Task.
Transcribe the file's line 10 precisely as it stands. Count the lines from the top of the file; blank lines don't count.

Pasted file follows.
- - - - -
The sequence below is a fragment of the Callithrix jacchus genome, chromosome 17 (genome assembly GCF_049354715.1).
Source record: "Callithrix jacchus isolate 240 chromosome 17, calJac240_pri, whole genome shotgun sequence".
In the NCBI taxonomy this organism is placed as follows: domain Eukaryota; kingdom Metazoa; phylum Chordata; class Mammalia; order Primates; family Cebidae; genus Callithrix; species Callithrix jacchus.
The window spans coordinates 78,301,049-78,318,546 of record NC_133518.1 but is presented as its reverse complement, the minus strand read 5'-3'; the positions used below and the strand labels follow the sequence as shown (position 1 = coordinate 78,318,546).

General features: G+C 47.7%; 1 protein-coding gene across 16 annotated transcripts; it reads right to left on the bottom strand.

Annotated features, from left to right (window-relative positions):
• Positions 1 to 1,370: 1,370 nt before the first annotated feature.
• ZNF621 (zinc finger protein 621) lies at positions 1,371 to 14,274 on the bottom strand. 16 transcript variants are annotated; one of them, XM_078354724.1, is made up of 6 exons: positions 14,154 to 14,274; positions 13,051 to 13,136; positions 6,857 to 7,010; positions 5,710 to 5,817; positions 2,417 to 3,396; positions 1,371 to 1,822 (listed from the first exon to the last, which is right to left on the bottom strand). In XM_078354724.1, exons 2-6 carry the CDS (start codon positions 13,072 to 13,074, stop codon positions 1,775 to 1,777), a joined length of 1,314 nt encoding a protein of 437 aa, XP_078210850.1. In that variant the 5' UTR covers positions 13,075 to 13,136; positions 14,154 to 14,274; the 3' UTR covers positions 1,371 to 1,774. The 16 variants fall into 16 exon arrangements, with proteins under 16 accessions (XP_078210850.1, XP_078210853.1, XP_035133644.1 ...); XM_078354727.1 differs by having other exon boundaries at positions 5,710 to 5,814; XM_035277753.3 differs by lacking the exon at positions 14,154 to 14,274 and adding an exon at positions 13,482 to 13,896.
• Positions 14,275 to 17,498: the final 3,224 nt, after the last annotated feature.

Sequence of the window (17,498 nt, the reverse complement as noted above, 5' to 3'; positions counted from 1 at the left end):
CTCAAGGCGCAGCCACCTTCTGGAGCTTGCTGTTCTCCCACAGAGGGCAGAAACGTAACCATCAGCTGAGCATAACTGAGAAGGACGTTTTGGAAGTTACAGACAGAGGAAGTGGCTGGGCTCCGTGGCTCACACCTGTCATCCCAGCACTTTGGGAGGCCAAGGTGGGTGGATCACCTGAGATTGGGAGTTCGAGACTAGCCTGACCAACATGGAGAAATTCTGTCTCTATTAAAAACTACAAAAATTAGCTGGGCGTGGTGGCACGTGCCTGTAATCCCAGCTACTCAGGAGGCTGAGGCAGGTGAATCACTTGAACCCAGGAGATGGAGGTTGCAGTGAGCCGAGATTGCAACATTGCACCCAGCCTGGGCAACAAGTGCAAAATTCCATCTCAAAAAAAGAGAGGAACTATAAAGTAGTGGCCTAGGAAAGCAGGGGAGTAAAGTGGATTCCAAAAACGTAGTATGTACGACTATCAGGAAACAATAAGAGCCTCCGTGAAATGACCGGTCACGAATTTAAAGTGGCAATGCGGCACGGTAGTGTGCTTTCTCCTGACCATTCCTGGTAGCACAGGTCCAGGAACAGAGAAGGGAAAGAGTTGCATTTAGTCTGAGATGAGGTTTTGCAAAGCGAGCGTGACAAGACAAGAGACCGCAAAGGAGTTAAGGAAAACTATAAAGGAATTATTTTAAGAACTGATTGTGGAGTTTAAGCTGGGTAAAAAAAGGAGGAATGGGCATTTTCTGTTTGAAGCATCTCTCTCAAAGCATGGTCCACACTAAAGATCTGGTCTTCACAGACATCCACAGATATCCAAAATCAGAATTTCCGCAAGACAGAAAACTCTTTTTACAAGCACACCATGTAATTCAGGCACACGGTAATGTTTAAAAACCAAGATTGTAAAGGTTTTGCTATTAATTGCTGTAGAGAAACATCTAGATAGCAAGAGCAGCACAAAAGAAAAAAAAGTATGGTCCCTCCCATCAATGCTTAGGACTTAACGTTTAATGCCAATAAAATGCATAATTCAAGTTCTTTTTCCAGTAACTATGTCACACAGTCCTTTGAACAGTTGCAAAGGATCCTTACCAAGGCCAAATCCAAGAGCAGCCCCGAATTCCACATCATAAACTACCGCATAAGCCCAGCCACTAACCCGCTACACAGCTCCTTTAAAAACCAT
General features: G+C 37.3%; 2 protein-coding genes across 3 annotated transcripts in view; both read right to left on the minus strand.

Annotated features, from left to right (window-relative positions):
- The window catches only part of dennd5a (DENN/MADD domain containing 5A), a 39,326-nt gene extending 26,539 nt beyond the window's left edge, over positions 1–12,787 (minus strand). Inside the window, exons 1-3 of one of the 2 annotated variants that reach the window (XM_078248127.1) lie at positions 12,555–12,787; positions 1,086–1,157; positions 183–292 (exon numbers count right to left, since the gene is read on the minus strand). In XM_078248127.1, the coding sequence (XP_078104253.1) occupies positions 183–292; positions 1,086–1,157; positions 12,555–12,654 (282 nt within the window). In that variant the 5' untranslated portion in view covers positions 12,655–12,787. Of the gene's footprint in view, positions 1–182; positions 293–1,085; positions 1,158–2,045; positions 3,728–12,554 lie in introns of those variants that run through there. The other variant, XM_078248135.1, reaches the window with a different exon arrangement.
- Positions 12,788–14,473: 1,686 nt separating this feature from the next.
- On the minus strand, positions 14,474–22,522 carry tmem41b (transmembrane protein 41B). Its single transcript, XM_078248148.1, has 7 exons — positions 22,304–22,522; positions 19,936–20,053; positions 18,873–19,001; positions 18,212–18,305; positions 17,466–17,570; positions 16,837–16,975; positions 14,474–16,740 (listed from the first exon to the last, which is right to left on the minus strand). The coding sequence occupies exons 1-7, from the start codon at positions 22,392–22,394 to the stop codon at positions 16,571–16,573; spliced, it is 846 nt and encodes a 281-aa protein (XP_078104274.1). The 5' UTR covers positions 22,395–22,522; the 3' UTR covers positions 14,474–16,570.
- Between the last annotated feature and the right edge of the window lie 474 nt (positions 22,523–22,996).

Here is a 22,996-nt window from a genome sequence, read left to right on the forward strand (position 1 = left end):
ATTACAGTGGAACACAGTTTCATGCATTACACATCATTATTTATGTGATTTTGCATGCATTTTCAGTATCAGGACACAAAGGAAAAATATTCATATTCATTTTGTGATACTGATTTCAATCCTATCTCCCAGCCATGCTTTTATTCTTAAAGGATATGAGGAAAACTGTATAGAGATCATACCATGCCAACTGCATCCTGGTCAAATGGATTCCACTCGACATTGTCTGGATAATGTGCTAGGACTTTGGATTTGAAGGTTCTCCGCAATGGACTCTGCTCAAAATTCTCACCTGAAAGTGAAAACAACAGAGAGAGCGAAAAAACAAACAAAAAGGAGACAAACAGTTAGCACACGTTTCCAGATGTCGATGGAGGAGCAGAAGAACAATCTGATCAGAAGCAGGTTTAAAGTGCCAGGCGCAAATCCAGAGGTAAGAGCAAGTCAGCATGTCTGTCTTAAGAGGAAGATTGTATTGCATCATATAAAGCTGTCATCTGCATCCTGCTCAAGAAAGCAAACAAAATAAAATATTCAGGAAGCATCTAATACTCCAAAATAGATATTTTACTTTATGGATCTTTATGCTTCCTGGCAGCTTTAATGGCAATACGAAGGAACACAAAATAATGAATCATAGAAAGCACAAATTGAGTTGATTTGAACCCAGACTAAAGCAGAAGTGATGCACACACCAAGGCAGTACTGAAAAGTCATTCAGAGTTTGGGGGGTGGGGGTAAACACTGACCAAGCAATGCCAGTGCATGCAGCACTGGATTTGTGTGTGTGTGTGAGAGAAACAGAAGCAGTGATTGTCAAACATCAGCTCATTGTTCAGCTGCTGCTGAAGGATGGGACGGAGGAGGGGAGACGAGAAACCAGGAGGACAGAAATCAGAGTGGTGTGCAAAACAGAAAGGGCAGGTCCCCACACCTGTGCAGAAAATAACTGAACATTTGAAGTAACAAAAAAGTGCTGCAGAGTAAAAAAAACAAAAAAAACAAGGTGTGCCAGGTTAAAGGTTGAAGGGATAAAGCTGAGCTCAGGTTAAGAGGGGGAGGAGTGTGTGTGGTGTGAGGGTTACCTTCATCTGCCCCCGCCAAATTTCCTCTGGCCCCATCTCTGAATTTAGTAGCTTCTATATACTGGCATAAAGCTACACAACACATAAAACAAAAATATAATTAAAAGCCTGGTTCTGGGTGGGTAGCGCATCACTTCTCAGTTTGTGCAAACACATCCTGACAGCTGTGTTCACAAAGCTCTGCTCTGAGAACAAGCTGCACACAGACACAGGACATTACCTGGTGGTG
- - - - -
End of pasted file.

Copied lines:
Sequence of the window (17,498 nt, the reverse complement as noted above, 5' to 3'; positions counted from 1 at the left end):